Postby BigBallinStalin on Mon Feb 11, 2013 1:06 am

Lootifer wrote:
BigBallinStalin wrote:I can't joke around? :(

Apologies, was a bit strong in the interpretation, joke away my man, joke away :D

I don't think the US is headed in the direction of a narrower in scope and more effective government. It's simply consuming more people's incomes in order to transfer wealth to other groups---while at a loss too (deficit spending). It's not sustainable, so my concern is that people will continue looking to the government for a solution to the problems which the government creates and sustains.

Agree.


Going back to the joke, although certain decision-makers can learn from past mistakes, thus "evolve" to a better form of government, there are some fundamental points which governments/central planning cannot overcome, so they really cannot evolve.

And, even if they get better at doing whatever, it doesn't mean that they should continue the status quo (e.g. central banking's control over The interest rate).
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Re: Come ye faithful and ye atheist rabble.

Postby Lootifer on Mon Feb 11, 2013 3:57 pm

BigBallinStalin wrote:
Lootifer wrote:
BigBallinStalin wrote:I can't joke around? :(

Apologies, was a bit strong in the interpretation, joke away my man, joke away :D

I don't think the US is headed in the direction of a narrower in scope and more effective government. It's simply consuming more people's incomes in order to transfer wealth to other groups---while at a loss too (deficit spending). It's not sustainable, so my concern is that people will continue looking to the government for a solution to the problems which the government creates and sustains.

Agree.


Going back to the joke, although certain decision-makers can learn from past mistakes, thus "evolve" to a better form of government, there are some fundamental points which governments/central planning cannot overcome, so they really cannot evolve.

And, even if they get better at doing whatever, it doesn't mean that they should continue the status quo (e.g. central banking's control over The interest rate).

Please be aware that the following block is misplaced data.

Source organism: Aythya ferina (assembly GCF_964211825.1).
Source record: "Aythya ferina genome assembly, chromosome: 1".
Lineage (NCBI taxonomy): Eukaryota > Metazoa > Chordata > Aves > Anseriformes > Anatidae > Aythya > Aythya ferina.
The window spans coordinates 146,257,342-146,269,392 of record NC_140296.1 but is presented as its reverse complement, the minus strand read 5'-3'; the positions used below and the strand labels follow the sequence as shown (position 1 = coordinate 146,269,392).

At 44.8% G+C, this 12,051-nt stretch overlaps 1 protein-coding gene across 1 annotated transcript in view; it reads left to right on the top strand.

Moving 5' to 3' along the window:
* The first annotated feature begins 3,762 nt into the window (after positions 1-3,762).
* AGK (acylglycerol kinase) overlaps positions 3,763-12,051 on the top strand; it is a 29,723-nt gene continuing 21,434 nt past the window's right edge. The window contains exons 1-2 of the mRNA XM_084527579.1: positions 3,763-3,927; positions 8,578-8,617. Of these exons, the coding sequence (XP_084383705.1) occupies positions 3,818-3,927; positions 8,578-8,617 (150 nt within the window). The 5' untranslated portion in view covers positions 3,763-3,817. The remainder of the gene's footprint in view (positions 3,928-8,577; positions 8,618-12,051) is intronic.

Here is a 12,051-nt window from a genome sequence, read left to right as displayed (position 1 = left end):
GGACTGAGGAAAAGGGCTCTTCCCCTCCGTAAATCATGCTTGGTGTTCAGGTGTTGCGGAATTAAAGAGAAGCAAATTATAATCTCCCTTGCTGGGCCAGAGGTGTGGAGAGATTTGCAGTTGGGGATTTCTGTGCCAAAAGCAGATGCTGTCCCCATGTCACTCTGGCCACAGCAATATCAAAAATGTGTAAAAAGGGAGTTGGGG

Go on...
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Re: Come ye faithful and ye atheist rabble.

Postby Neoteny on Mon Feb 11, 2013 5:45 pm

Don't encourage his imperialism.
Napoleon Ier wrote:You people need to grow up to be honest.
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Re: Come ye faithful and ye atheist rabble.

Postby BigBallinStalin on Tue Feb 12, 2013 12:48 pm

Lootifer wrote:
BigBallinStalin wrote:
Lootifer wrote:
BigBallinStalin wrote:I can't joke around? :(

Apologies, was a bit strong in the interpretation, joke away my man, joke away :D

I don't think the US is headed in the direction of a narrower in scope and more effective government. It's simply consuming more people's incomes in order to transfer wealth to other groups---while at a loss too (deficit spending). It's not sustainable, so my concern is that people will continue looking to the government for a solution to the problems which the government creates and sustains.

Agree.


Going back to the joke, although certain decision-makers can learn from past mistakes, thus "evolve" to a better form of government, there are some fundamental points which governments/central planning cannot overcome, so they really cannot evolve.

And, even if they get better at doing whatever, it doesn't mean that they should continue the status quo (e.g. central banking's control over The interest rate).

Go on...


For one, the prices which emerge from voluntary exchanges and its consequences.
Another is profit and loss, which serves as a objective criteria for measuring one's performance (i.e. ability to satisfy consumers). Central planners who do not operate within a market (governments) lack this ability.
Then there's groupthink, monopoly and special privileges/collusion--which cannot be overcome by competition alone, if it's been curtailed by the law, etc.
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Re: Come ye faithful and ye atheist rabble.

Postby Haggis_McMutton on Fri Feb 15, 2013 10:10 am

BigBallinStalin wrote:
Haggis_McMutton wrote:
BBS wrote:Suppose there's a village where murder is acceptable, i.e. there's no such thing as unjustified killing. I'd imagine that they wouldn't survive for that long.

Suppose there's this other village where there's some rules against unjustified killing. I'd imagine that they would have greater chances of survival.

Is this not an example of variation?

If so, then isn't the moral code of humans part of the evolutionary process?


Yes, but this reasoning only applies to a small subset of our current moral code. To take the most natural extension of your example, the "unjustified" murder would only apply within one's tribe. The murder, rape and torture of a member of any other tribe would be just fine and dandy evolutionarily speaking (baring threats of retribution).


Sure, that happens, and I'm not trying to justify universal morals and whatever else j9b may be trying to assert. Just sayin' that it's part of the evolutionary process for this particular species (homo sapiens)--which is why I disagree with "Evolution has nothing to do with man-made moral considerations."


Fair enough. That was an overstatement. Should have said: "Evolution has little to do with man-made moral considerations."

BBS wrote: